On 20-22 September 2017, the Exeter Centre for International Law supported the International Society for Military Law and the Law of War, together with the University of Melbourne, in hosting a conference in the beautiful city of Bruges in Belgium. The conference brought together legal experts and practitioners from around the world to address
I am re-posting a news item from the Exeter Centre for International Law: ‘Law is an asymmetric capability’ was the message that Dr Aurel Sari conveyed at two international conferences last month. Speaking on 13 September 2017 before an audience of military and civilian legal advisors in Stuttgart (Germany), Dr Sari offered an overview
The purpose of this paper is to determine whether a Member State of the EU may revoke its notice to withdraw from the Union under Article 50 TEU. Contrary to the position taken by the English courts in Miller, this paper confirms that a notice to withdraw from the EU is in fact reversible.
Does a notice to withdraw from the EU pursuant to Article 50 TEU have to be in written form? The Treaty of Lisbon has left this question open. In its second paragraph, Article 50 TEU declares that a ‘Member State which decides to withdraw shall notify the European Council of its intention.’ Nothing in this passage dictates that the notice has to be made in writing, yet nothing indicates that it may not be made in writing either. However, three points should be borne in mind in this context.
Trident Juncture 16 was my fifth exercise with the Allied Rapid Reaction Corps (ARRC). This year, the ARRC returned to RAF St Mawgan, just outside of Newquay in Cornwall. The purpose of the exercise was to evaluate NATO Joint Force Command HQ in Naples before it assumes the role of the headquarters for NATO’s Very High Readiness Joint Task Force (VJTF) in 2017. The exercise was also designed to certify that the ARRC is ready to assume the role of the Land Component Command of the VJTF next year.
‘There is no going back.’ These were the words of Lord Pannick, uttered before the High Court in response to the question whether the United Kingdom could rescind its notification to withdraw from the European Union once issued under Article 50 TEU (Santos and M v Secretary of State for Exiting The European Union, uncorrected transcripts, p. 17). The claimants and the Government appear to agree on this point and accept that the UK cannot reverse its notification of withdrawal. This post explains why this position does not reflect the law.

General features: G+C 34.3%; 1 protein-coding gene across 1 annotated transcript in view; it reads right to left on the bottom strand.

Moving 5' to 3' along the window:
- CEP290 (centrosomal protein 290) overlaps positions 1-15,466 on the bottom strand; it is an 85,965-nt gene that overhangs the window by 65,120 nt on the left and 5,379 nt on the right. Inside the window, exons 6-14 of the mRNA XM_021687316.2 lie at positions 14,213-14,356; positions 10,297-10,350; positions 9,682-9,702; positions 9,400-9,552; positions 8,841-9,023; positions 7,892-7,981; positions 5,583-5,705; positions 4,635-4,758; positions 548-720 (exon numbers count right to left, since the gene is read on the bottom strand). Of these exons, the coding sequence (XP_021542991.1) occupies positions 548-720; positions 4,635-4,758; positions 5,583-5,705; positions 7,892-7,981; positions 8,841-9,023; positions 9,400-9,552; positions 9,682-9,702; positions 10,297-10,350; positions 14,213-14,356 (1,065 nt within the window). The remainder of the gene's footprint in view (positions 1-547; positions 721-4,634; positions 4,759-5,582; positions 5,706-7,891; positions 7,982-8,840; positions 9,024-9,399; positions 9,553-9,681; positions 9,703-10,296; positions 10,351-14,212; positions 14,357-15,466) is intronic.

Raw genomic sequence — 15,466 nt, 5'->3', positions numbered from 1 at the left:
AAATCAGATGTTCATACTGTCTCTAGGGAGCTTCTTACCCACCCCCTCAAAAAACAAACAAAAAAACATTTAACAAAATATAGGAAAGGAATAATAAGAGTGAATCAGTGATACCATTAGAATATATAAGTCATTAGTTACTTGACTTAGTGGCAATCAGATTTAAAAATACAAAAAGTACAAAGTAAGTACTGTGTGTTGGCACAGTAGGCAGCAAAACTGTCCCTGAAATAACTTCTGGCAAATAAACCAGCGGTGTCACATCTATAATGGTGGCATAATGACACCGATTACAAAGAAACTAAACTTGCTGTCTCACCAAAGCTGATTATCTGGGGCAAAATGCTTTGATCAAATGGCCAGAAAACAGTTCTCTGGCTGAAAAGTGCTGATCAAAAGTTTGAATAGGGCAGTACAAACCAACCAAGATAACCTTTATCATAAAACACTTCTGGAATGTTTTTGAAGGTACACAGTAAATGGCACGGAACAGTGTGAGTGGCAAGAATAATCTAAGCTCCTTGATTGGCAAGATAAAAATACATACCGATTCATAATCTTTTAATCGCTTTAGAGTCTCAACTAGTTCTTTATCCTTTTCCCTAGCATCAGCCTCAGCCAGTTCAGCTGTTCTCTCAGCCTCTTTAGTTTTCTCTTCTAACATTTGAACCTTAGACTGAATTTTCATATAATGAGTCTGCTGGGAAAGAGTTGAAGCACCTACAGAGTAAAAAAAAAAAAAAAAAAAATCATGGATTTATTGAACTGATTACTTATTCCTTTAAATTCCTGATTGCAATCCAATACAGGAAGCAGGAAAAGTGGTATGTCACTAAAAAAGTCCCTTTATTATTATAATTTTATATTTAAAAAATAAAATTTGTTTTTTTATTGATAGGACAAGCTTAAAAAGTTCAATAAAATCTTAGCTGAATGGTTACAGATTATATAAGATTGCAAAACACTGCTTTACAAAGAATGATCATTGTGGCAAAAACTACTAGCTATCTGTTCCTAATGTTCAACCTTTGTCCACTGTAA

Speaking at the annual conference of the Conservative Party on October 4, U.K. Defence Secretary Michael Fallon sought to reassure Britain’s nervous allies and the general public about the implications of Brexit. Leaving the European Union, he said, “does not mean we are stepping back from our commitment to the security of our continent.” The
Earlier this year, human rights charity Reprieve published a report entitled ‘Britain’s Kill List. In its report, Reprieve claims to reveal shocking proof that exposes the involvement of the British Government in a global assassination project. In particular, Reprieve alleges that the British Government has been complicit in preparing and executing a ‘kill list’ for
On 21-23 June 2016, the International Society for Military Law and the Law of War (ISMLLW) and Exeter Law School convened an international conference in Exeter, United Kingdom, entitled ‘The International Law of Military Operations: Mapping the Field’. The conference brought together more than 130 legal experts from academia and the armed forces to map the current state of operational law from a comparative and practical perspective and to explore some of the most pressing legal challenges facing the conduct of military operations.
At the end of April, I spent a few days time in Warsaw attending the EUCOM/SHAPE international legal conference. The theme this year was 'The Legal Aspects of the National Security Response to Russian Aggression'. My presentation explored the topic of 'Lawfare on the Home Front'.